Scientists Are Working on a Real-Life Invisibility Cloak

Berkeley Lab
Berkeley Lab / Berkeley Lab

The ability to become invisible will no longer belong only to superheroes and wizards, new research published in the journal Science claims. A team of researchers at the Lawrence Berkeley National Laboratory at the University of California, Berkeley has developed a thin, flexible material that can make objects seem to disappear: a real-life invisibility cloak. (Take that, Harry Potter!)

Invisibility cloaks like this one hide an object from view by “guiding the light around it,” Science explains. This new cloak is made from a metamaterial—meaning a material that’s made to have properties not found in nature—consisting of microscopic gold nanoantennas. These nanoantennas, which are only 80 nanometers thick, distort the light waves coming at the object so that they bounce off it as though the object were a flat mirror. In doing so, they can make 3D objects appear flat and obscure them from view.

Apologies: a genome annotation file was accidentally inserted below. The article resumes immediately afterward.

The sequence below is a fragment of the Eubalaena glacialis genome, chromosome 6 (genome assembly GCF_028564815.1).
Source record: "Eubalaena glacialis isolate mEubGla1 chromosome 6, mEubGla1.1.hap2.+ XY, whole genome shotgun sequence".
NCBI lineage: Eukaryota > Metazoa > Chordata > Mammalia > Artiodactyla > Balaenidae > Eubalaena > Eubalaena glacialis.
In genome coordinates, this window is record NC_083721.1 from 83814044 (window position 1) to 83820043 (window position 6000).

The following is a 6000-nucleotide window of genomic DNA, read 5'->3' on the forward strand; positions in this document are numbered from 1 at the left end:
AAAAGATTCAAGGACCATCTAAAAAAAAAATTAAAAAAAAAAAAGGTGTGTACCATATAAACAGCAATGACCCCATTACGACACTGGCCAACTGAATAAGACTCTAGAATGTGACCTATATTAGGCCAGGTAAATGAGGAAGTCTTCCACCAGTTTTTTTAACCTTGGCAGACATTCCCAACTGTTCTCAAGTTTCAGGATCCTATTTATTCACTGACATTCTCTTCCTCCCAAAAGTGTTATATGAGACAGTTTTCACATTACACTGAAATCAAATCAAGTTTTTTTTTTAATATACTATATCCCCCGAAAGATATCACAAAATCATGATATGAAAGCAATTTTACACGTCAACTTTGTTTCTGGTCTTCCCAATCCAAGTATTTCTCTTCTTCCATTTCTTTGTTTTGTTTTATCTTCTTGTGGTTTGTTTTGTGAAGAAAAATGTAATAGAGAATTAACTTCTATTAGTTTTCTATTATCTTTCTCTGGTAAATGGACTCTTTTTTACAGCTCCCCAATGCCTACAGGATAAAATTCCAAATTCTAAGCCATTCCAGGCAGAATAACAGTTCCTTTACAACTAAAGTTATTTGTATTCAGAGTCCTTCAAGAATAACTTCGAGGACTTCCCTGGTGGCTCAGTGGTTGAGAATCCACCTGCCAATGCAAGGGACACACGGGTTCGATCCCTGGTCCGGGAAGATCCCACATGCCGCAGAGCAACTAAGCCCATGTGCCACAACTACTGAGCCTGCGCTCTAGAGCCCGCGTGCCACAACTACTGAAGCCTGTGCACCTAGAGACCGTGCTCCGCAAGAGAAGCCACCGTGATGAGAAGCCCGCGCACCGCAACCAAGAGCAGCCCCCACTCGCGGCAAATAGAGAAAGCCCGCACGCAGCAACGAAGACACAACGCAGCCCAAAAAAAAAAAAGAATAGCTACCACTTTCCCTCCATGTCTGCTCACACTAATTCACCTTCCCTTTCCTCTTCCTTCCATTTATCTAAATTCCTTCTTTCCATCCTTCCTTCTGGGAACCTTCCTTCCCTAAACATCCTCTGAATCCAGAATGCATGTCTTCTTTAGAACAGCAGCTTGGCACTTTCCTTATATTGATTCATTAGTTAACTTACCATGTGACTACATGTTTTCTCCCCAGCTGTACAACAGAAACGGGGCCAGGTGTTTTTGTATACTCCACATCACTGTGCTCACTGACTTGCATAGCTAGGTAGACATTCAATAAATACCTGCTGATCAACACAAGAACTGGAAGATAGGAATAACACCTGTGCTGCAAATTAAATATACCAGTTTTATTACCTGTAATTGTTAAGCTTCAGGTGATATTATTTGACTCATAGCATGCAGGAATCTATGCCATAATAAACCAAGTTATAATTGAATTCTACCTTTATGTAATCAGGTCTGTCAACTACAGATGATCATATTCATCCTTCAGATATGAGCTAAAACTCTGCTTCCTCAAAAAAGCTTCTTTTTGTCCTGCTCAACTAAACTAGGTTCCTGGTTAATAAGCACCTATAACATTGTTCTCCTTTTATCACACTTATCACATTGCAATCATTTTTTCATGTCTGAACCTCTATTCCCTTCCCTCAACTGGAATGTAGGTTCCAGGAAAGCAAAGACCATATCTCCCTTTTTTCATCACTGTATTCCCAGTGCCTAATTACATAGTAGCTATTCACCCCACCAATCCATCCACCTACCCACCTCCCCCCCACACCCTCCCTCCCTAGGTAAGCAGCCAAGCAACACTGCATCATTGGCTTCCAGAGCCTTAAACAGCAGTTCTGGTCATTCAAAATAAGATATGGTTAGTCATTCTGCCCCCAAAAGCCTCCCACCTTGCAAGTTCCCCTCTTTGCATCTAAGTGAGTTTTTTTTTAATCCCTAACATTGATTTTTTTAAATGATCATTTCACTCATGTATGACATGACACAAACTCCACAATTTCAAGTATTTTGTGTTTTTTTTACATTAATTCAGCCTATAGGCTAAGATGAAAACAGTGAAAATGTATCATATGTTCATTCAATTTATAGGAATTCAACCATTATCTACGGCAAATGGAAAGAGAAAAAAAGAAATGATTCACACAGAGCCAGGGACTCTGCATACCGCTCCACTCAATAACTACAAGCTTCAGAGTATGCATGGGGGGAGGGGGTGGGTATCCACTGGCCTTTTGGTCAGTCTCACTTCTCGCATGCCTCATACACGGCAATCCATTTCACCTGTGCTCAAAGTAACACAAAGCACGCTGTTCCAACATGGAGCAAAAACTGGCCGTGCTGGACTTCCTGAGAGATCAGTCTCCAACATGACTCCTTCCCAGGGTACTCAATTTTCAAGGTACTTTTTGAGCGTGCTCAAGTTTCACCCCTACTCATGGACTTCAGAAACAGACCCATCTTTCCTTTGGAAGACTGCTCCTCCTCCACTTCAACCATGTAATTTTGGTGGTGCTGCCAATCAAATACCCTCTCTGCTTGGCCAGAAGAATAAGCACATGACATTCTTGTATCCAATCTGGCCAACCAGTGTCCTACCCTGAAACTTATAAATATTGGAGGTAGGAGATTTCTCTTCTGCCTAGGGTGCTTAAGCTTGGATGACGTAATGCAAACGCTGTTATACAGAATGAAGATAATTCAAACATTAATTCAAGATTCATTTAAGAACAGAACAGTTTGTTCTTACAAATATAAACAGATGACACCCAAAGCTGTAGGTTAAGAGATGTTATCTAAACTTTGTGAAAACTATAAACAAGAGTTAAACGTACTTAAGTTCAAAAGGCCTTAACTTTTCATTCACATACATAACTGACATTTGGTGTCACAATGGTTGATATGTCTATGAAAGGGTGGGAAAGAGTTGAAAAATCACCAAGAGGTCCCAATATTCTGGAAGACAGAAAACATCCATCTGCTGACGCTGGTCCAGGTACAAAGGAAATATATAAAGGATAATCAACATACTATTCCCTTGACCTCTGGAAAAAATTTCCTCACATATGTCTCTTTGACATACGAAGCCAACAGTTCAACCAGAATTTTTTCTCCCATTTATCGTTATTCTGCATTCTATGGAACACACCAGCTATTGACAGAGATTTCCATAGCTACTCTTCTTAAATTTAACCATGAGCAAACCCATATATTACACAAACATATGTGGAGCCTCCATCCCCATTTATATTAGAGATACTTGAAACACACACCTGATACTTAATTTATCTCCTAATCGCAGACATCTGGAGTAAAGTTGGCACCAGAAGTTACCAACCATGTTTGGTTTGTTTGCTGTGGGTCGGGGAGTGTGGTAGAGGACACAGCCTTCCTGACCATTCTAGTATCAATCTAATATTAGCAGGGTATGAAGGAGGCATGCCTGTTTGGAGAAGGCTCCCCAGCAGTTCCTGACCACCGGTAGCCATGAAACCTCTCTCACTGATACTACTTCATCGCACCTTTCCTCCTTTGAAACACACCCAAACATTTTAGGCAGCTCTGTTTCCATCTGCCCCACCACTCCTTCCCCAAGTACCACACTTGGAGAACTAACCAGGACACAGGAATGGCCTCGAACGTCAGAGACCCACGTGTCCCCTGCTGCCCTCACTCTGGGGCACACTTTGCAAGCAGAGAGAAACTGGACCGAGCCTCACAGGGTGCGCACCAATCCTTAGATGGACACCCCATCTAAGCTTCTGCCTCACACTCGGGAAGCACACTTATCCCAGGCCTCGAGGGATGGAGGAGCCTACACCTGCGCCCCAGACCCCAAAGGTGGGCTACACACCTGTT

“The fact that we can make a curved surface appear flat also means that we can make it look like anything else,” co-lead author Xingjie Ni, a professor of electrical engineering at Penn State, tells Inforum. “We also can make a flat surface appear curved.”

So far, the Berkeley researchers’ invisibility cloak has only masked tiny objects, but they feel confident that flexible, highly reflective materials such as theirs could be made in larger sizes in order to obscure bigger objects.

While many are quick to jump to the military implications of this new technology, Xiang Zhang, director of the Berkeley Lab’s Materials Sciences Division and one of the study's authors, tells The Guardian he has something else in mind.

“One application might be in cosmetics,” offered Zhang. “You can imagine if someone has a fat belly, like me, and he wants to look nice, he could put this layer on and it will look like a six pack.”